The Second Wave of Healthcare Informatics
As I noted in last week’s post, I’ve recently returned from a Healthcare Executive Leadership Summit in Washington, D.C., sponsored by McKesson. Among some of the other invited keynote speakers at the event was Adam Gale, CEO of KLAS.
As I noted in last week’s post, I’ve recently returned from a Healthcare Executive Leadership Summit in Washington, D.C., sponsored by McKesson. Among some of the other invited keynote speakers at the event was Adam Gale, CEO of KLAS. For those of you who may not be familiar with KLAS, it is a research organization whose mission is to improve healthcare technology delivery by honestly, accurately, and impartially measuring vendor performance for their provider partners. Mr. Gale and I had an opportunity to chat during breakfast last Tuesday morning before each of us gave our keynote address at the executive leadership event.
As I would expect, Mr. Gale’s keynote provided a very honest appraisal of where the Health IT industry finds itself in the fall of 2014. Despite the fact that our gathering was an event sponsored by McKesson for their own customer base, I thought Mr. Gale held back no punches when discussing the strengths and weaknesses of the Health IT Industry Solution Vendor (ISV) community at this moment in time.
One thing Mr. Gale and I could certainly agree on was his use of the term the second wave in describing what’s next for the healthcare informatics industry. HealthBlog readers know that I have frequently used the phrase “it’s what you do next that counts” when describing how the digitization of health and healthcare information either does or doesn’t transform the business of healthcare. Electronic Medical Records and Hospital Information Systems in and of themselves add little value to the enterprise if we don’t surround them or embed them with technologies that help us make better decisions and facilitate the ways we communicate and collaborate as care teams and with our patients. It should come as no surprise that organizations served by ISV’s that are unable to harness the energy of digital health data are becoming disillusioned and dissatisfied with their EMR/HIS solutions. No wonder KLAS reports that 25 percent of ambulatory practices plan to replace EMR solutions they’ve purchased, and another 12 percent would do so if they had the financial strength to make a change.
So what should Health IT ISVs be focusing on now if they hope flourish in coming years, delight their customers, and survive the “second wave”? Here are my recommendations on four areas for improvement.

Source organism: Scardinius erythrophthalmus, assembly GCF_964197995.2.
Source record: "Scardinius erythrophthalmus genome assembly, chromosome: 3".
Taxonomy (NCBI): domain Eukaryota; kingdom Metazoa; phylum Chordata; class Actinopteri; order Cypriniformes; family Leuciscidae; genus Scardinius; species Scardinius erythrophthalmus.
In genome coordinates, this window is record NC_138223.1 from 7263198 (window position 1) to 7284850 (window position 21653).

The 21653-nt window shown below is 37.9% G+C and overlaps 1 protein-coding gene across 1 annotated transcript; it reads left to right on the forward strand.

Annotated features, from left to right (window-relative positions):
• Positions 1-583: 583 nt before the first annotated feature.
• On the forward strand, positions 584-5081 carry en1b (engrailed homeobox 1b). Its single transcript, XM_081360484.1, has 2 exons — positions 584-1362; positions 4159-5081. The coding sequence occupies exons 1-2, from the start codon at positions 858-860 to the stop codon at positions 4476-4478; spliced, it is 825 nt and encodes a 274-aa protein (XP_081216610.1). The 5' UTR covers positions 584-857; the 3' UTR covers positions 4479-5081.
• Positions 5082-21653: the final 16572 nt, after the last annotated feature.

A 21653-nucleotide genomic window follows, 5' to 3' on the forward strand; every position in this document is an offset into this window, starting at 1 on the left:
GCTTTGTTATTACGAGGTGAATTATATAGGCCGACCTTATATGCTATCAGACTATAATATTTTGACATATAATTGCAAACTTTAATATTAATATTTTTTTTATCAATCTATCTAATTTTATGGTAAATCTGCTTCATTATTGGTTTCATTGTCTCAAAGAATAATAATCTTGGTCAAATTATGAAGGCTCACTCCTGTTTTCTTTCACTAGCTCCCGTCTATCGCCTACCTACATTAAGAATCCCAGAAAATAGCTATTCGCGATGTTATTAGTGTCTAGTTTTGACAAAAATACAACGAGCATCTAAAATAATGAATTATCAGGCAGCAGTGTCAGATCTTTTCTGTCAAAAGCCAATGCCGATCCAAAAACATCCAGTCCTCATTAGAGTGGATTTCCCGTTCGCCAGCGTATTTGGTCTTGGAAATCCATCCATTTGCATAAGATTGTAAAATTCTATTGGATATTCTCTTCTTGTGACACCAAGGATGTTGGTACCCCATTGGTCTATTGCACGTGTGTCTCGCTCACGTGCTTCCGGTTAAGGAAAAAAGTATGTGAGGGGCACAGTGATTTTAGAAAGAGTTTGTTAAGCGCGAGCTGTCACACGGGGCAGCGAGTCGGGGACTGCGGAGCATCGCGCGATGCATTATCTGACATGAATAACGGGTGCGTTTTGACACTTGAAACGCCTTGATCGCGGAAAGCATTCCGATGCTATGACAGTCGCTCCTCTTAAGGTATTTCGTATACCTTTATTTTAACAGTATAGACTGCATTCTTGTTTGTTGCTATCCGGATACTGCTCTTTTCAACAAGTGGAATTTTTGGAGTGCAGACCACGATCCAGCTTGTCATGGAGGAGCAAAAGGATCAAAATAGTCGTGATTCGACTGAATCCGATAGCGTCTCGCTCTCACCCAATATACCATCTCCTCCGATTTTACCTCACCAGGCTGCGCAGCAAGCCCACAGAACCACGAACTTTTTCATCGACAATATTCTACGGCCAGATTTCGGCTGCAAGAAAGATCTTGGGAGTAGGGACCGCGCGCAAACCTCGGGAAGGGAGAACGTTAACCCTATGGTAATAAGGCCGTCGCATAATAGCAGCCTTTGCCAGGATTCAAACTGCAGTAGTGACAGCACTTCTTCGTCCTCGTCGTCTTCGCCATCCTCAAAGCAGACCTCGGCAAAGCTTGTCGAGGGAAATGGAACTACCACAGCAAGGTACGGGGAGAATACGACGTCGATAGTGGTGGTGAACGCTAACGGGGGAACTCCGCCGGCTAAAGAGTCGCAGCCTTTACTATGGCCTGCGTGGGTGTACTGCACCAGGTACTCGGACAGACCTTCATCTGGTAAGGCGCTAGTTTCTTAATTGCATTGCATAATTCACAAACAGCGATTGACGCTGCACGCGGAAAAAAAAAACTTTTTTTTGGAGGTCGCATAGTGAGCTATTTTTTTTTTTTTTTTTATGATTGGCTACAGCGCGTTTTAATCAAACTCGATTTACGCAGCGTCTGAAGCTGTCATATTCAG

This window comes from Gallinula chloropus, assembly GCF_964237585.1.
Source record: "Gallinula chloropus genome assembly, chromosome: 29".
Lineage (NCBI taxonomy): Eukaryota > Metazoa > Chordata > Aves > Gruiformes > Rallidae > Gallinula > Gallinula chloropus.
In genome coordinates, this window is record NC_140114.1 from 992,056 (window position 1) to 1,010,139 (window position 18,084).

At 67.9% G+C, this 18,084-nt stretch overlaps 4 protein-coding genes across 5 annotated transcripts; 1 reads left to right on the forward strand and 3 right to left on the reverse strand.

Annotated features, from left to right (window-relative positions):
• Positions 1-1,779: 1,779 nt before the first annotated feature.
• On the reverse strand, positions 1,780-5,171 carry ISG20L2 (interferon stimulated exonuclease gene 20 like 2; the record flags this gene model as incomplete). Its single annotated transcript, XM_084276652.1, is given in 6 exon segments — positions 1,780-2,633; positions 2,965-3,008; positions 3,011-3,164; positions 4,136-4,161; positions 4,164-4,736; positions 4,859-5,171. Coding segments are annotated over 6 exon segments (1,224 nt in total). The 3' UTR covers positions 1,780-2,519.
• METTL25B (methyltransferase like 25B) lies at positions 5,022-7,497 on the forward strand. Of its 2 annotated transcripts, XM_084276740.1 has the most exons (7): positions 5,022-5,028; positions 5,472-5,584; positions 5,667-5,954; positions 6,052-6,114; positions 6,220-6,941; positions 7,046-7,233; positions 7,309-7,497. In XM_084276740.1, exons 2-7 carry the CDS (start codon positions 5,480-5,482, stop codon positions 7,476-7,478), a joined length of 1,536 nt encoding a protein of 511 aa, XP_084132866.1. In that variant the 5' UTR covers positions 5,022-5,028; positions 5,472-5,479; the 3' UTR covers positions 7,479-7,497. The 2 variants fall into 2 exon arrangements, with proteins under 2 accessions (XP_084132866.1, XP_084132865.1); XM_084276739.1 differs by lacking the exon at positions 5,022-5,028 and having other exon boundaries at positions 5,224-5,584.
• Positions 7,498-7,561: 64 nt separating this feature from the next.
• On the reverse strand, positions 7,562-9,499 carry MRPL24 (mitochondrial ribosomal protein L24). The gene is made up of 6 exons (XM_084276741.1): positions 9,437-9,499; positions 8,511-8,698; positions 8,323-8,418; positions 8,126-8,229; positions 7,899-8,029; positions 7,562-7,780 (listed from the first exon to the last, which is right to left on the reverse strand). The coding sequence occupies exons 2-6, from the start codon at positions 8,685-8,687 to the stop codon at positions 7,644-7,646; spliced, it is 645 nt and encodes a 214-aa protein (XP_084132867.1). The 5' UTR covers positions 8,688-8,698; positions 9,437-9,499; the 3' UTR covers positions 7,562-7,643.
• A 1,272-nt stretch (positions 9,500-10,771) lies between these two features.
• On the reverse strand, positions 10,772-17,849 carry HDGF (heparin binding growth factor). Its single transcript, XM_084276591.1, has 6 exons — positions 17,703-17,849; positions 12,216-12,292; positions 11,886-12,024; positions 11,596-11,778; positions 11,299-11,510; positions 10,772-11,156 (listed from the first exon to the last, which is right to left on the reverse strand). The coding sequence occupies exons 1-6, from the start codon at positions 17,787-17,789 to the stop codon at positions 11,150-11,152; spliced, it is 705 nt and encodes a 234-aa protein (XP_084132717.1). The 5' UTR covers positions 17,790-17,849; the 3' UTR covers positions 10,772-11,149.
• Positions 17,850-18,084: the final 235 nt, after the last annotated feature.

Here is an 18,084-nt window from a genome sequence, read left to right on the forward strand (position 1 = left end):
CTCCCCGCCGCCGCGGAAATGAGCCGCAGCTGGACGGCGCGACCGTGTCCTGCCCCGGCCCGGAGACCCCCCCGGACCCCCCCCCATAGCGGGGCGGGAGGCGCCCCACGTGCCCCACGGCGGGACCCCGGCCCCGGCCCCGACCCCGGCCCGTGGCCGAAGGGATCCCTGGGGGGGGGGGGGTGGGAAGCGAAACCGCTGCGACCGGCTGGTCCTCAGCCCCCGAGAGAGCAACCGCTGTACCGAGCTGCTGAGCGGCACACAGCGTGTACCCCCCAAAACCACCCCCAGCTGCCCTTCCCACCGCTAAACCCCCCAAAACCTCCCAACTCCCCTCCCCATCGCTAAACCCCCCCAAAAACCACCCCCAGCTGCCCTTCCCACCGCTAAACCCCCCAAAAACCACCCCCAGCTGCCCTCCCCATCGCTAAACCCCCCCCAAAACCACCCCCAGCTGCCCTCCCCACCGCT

User Interface—The UI experience for clinical end users is getting better, but still has far to go. Too many of our EMR/HIS solutions are stuck in the dark ages compared to what users expect living in today’s world of modern consumer apps, digital and social media. We are losing patience with EMR/HIS solutions that impede clinical workflow and turn highly educated healthcare professionals into data entry wonks.
Cloud First, Mobility First—The information technology industry is rapidly moving away from on-premises solutions. Progressive EMR/HIS solutions will increasingly be delivered as a service by companies that leverage the full power of the cloud. It just doesn’t make sense for hospitals and clinics to maintain their own server farms. The ever-increasing requirements for file, storage, applications and computing power in health and healthcare will far exceed any organization’s ability to scale their own servers to meet the demand. Not only that, but access to health data must be securely deliverable to any device, anywhere, at any time. Healthcare is not a business confined to an office.
Universal Communications—Delivering healthcare is about team and community. The relationship isn’t just doctor-patient anymore, and it certainly isn’t confined to an exam room. EMR/HIS solutions must be able to facilitate the myriad of ways that individuals, teams, citizens and patients communicate and collaborate, both synchronously and asynchronously no matter where they happen to be. Currently, very few EMR/HIS vendors have embedded contemporary Universal Communications capabilities within their solutions.
Clinical and Business Analytics—Health Reform demands significant improvements in cost and quality. You can’t improve what you cannot measure, yet very few EMR/HIS solutions inherently provide deep analytics capabilities. As a result, healthcare organizations are having to buy or build separate solutions to meet their needs for clinical and business analytics. It’s not uncommon for them to have as many as six different systems to manage their growing requirements for analytics, even before they wrestle with new demands like managing “population health”. Smart vendors will increasingly embed comprehensive analytics capabilities into their EMR/HIS solutions.